According to legend, during this period Yisrael developed a relationship with other hidden tzadikim (righteous men). Most significant was a tzadik named Rabbi Adam Baal Shem, who bequeathed his writings to Yisrael.
He also apparently married during this period, but his wife passed away. At some point after the death of his first wife he moved to a town near Brody where he was hired as a teacher for young children. He became acquainted with Rabbi Ephraim of Brody, who somehow discovered that Yisrael was not the simple fellow he appeared to be. He was so impressed with Yisrael that he offered his daughter, Leah Rochel, to Yisrael for a wife. However, Rabbi Ephraim passed away a short time later, so when Yisrael went to Brody to marry his wife, he met the bride's brother, Rabbi Gershon Kitover, also a major scholar. When Yisrael presented himself as the groom, Rabbi Gershon was shocked, since Yisrael was dressed in the manner of an ignorant peasant. However, Yisrael produced a letter of engagement and Rabbi Gershon begrudgingly agreed. Leah Rochel however, was apparently more perceptive and saw that there was more to Yisrael than appeared on the surface. After their marriage, Rabbi Yisrael and his wife moved to a small town in the Carpathian Mountains. Supported by his wife, he spent this period in study and worship.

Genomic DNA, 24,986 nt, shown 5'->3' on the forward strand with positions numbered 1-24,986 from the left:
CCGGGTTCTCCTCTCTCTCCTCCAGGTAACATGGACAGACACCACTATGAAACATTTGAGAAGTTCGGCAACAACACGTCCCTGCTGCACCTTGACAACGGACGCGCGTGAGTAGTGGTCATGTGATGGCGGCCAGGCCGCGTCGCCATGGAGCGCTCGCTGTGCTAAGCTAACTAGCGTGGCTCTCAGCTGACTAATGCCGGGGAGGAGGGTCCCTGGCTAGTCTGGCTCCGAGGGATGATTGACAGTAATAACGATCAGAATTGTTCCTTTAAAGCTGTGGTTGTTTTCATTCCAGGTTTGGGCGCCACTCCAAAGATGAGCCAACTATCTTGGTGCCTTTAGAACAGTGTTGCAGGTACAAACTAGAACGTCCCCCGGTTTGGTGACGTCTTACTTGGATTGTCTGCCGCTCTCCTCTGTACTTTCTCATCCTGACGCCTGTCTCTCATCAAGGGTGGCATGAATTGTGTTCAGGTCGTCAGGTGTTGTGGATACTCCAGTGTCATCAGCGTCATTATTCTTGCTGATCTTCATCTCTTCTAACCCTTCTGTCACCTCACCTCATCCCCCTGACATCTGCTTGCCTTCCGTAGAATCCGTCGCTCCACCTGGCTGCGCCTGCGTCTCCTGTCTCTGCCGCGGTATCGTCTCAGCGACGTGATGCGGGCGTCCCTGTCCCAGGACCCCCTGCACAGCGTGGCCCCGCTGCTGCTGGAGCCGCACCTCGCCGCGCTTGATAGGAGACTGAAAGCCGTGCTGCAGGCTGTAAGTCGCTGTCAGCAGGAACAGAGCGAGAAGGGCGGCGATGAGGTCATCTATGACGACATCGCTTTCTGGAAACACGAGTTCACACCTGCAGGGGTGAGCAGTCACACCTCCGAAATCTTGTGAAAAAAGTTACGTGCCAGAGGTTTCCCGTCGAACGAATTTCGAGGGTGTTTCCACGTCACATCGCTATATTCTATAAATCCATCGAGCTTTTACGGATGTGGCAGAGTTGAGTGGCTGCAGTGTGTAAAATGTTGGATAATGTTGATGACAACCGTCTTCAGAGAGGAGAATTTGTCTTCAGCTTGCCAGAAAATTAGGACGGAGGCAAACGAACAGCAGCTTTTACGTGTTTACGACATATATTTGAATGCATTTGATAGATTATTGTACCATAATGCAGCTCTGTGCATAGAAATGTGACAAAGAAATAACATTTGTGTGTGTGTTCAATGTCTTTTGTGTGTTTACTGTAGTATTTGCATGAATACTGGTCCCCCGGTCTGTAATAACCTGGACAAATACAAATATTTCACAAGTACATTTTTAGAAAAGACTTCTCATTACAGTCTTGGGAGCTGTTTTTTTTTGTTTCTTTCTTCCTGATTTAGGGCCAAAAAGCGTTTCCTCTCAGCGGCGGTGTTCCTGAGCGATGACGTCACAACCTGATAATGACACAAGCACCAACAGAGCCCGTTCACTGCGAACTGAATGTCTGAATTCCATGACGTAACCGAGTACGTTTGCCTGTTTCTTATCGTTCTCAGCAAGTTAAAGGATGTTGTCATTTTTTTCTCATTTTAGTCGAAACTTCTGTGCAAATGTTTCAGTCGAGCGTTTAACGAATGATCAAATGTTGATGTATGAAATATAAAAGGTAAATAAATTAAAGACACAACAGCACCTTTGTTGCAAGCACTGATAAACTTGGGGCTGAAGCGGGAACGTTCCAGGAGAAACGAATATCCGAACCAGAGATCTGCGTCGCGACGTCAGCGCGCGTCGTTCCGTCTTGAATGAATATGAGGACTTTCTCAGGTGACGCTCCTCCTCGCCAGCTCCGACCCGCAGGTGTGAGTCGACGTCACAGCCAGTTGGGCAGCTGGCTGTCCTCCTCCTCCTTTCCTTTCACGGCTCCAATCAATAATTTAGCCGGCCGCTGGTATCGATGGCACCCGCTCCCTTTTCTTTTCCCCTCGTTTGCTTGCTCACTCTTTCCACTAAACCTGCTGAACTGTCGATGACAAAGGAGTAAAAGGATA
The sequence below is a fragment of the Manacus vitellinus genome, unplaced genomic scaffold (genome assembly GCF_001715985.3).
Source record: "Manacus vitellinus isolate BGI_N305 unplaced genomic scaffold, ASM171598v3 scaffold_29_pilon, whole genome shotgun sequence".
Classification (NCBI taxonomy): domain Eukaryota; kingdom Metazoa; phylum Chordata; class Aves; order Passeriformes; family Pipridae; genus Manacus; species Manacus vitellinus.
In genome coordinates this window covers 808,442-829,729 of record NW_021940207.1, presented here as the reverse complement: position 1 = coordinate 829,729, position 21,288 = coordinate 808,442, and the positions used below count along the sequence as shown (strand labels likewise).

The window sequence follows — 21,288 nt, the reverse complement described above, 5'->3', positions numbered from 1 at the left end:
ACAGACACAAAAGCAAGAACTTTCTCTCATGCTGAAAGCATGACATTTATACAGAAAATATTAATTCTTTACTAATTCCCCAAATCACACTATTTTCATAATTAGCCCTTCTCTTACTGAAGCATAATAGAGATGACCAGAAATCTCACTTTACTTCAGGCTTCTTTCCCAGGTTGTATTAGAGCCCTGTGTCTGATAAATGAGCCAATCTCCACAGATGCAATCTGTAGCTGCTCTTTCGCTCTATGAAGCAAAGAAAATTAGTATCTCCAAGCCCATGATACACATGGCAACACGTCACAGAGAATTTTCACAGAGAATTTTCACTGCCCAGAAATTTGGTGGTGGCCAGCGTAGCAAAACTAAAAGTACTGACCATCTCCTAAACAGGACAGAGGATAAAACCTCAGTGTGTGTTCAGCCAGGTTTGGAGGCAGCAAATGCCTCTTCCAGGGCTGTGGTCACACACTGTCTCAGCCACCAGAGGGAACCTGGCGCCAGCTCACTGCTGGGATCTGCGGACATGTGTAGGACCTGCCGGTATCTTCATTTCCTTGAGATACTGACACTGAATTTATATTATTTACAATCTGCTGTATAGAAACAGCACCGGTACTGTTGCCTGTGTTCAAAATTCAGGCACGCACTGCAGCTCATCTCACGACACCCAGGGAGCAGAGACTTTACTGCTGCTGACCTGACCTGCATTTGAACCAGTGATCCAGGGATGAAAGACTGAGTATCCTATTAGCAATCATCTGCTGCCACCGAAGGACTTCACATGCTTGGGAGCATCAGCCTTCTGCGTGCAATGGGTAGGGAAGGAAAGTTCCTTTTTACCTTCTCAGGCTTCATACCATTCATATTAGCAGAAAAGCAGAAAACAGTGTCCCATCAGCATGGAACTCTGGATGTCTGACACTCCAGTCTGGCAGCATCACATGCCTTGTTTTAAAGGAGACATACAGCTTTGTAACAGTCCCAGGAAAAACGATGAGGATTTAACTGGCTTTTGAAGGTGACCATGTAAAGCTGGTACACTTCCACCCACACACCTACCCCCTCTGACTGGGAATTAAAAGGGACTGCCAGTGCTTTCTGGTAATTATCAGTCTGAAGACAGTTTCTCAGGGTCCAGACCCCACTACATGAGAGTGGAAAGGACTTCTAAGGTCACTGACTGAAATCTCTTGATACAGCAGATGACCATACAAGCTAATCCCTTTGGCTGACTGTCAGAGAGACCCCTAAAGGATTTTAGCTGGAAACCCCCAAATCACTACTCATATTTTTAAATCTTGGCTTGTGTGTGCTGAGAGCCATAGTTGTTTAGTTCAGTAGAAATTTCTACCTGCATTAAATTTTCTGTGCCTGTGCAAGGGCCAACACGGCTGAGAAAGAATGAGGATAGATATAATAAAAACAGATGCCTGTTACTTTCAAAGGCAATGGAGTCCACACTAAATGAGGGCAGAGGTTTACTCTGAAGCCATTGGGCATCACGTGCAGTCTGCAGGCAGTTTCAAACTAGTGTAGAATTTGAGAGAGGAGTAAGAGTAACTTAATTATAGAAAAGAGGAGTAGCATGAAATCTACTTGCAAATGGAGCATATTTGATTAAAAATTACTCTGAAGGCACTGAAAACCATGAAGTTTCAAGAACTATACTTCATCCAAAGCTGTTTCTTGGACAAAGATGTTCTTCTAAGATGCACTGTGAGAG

Finally, when he was thirty-six years old in the year 1734, Rabbi Yisrael revealed himself to the world. He settled in Talust and rapidly gained a reputation as a holy man. He became known as the Baal Shem Tov, Master of the Good Name. (The title Baal Shem (Master of the Name) was used for holy men who were known as miracle workers since they used the power of the Name of God to work miracles.) He was also known by the acronym of "Besht." Later he moved to Medzeboz in Western Ukraine, where he lived for the rest of his life.